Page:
The extension of the Social Security payroll tax cut endorsed by President Barack Obama would save taxpayers hundreds of dollars next year while adding billions to the federal deficit. Many Republicans and some Democrats argue the tax cuts aren’t worth the expense because they haven’t helped the flailing economy at a time when the federal deficit has climbed to $15 trillion. Proponents describe it as necessary relief for the nation’s workers.
Heller and Berkley both back an extension but claim the other is threatening to kill the measure by not funding it properly.
Heller, representing the Senate GOP, proposed a bill last week that would have paid for extending the existing 2 percentage point payroll tax cut by reducing the size of the federal work force through attrition and freezing federal employee pay for three more years. The $120 billion legislation also sought to allow taxpayers to donate cash to the U.S. Treasury on their tax returns.
It bombed, with Democrats and more than two dozen Republicans voting 78-20 against the measure Thursday.
A rival plan pushed by Senate Democrats also failed in a 51-49 vote last week. That version would increase the payroll tax cut next year. The $265 billion proposal would have cost more than twice as much as Heller’s measure. Democrats proposed to pay for it with a 3.25 percent surtax on income above $1 million.
Another Senate vote is scheduled for Thursday, with Democrats dropping the millionaire surtax to 1.9 percent. The revised legislation would also adopt Heller’s proposal to eliminate millionaires’ and billionaires’ eligibility for unemployment compensation and food stamps.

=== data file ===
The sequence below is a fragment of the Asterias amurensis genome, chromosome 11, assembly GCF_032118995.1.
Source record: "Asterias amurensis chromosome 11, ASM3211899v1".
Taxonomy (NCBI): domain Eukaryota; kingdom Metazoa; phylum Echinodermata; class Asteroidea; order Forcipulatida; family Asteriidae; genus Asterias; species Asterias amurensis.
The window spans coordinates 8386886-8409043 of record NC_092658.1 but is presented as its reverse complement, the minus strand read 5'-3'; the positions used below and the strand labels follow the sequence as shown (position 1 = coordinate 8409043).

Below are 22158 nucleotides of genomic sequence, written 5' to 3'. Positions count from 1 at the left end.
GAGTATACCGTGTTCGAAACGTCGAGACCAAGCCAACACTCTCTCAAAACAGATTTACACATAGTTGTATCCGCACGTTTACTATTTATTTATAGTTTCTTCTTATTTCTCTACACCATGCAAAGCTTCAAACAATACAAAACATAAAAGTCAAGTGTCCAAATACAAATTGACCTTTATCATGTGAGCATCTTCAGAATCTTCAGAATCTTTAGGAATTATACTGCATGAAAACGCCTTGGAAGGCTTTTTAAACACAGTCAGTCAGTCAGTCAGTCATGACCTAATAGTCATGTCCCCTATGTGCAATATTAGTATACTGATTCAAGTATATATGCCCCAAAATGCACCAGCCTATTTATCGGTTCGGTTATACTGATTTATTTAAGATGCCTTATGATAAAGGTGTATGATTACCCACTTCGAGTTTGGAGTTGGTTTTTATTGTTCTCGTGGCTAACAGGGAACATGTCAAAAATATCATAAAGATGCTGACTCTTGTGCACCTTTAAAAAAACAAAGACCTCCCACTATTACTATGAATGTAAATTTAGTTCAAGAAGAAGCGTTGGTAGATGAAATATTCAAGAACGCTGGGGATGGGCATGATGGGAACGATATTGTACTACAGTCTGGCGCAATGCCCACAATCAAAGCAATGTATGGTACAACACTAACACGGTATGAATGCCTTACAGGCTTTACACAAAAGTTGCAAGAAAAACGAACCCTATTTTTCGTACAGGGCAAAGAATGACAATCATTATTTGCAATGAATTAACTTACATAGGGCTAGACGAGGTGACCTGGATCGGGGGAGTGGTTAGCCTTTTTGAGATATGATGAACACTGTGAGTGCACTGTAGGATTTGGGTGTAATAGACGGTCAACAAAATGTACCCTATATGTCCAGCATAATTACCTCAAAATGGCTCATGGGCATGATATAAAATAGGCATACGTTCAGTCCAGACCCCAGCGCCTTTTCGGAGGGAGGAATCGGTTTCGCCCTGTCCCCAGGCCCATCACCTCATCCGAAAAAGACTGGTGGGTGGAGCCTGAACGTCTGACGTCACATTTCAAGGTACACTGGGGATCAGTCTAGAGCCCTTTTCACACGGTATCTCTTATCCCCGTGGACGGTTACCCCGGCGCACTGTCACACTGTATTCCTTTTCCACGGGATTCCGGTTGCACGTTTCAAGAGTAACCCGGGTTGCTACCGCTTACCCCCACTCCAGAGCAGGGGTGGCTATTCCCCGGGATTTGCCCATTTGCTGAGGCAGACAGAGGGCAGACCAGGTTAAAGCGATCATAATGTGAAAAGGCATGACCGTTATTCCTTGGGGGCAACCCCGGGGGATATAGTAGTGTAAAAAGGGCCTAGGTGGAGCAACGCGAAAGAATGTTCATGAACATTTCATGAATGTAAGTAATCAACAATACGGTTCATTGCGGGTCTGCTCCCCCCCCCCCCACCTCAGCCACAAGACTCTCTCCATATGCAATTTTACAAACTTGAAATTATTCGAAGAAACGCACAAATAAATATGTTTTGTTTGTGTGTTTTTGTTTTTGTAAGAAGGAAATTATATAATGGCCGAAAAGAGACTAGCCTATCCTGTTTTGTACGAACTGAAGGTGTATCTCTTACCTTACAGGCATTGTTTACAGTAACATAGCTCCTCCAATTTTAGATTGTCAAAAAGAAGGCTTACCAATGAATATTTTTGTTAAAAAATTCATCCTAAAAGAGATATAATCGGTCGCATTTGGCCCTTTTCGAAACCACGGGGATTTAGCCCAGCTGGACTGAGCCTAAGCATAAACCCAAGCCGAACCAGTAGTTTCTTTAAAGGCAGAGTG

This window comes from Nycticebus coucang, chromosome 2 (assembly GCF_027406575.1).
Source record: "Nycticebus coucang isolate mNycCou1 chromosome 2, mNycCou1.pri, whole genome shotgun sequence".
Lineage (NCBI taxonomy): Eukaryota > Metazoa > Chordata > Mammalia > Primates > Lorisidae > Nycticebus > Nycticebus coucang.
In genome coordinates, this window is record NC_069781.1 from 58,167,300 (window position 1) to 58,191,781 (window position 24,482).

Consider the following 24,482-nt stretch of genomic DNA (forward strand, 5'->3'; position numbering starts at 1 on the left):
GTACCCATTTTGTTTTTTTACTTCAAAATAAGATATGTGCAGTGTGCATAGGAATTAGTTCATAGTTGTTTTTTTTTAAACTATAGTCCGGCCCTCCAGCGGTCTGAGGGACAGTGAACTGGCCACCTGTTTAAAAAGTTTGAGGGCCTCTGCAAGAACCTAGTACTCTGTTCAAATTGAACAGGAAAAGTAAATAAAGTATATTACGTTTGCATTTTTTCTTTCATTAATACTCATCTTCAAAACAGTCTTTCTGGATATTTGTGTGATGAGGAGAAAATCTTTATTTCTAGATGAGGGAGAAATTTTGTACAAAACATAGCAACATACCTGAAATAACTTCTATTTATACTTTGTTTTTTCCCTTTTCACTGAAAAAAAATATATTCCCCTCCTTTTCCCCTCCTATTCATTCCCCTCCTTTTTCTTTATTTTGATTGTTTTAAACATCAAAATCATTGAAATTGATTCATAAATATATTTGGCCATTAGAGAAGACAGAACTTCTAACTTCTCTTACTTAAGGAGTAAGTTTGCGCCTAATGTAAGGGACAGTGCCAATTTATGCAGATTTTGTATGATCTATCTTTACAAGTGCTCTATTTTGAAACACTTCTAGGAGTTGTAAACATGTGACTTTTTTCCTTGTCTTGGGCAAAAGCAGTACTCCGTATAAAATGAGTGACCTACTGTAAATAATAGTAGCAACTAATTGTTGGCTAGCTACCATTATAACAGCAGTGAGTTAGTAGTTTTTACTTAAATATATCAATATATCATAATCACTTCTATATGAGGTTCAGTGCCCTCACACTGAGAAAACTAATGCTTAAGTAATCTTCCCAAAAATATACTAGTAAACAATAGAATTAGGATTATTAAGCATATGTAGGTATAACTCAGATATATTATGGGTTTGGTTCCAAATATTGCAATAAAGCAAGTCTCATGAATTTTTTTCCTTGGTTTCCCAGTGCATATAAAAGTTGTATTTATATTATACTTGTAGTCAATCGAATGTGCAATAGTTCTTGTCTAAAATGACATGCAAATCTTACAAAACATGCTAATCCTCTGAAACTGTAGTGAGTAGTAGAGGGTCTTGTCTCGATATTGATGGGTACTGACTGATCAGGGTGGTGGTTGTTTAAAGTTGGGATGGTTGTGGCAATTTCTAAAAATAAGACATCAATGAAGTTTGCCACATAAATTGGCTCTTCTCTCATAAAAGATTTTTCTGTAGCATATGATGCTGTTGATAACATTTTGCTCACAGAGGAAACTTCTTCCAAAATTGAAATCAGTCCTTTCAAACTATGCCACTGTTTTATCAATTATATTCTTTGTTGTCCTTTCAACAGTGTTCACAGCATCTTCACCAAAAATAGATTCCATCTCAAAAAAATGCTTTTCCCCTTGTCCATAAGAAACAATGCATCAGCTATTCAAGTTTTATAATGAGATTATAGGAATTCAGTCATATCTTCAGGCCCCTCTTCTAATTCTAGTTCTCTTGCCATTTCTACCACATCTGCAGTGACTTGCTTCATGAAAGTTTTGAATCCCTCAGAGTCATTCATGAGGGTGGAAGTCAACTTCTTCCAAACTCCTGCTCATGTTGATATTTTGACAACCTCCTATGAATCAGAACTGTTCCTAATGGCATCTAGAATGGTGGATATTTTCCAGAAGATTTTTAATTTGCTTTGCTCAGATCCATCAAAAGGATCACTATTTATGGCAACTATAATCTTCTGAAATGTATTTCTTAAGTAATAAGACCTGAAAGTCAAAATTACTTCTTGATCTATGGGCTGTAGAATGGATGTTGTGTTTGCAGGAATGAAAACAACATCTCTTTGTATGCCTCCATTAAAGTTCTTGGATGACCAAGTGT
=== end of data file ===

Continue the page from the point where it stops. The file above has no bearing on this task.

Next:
Heller’s Senate spokesman said Heller is reviewing the proposal. It’s unclear whether Heller will revise his plan and put it before the Senate again.
Berkley, who could vote on similar legislation in the House next week, said Congress must tax earnings over a million dollars to pay for the more generous payroll tax cut. She slammed Heller’s proposal Tuesday, calling him a “Wall Street Republican.”
“It’s important that everybody pay their fair share and that includes the wealthiest among us,” she told reporters on a conference call. “If the only impetus for job creation was low taxes, everybody in the United States would have two jobs.”
Heller’s spokesman, Stewart Bybee, noted that Berkley has not helped draft a compromise bill or voted on the issue.
“Dean is actually engaged in the process coming up with solutions,” Bybee said. “We are introducing bills and pushing things.”
Berkley also called on Heller to confirm Richard Cordray to head the new Consumer Financial Protection Bureau during a vote scheduled in the Senate Thursday. Heller has asked the White House to overhaul the agency, raising concerns about what he described as its unchecked authority.
Berkley and Heller are locked in a nasty election battle that could decide which political party gains control of the Senate in 2012. She has sought to portray him as a foe to the middle class, while he has cautioned Congress against raising taxes on small business owners who create jobs.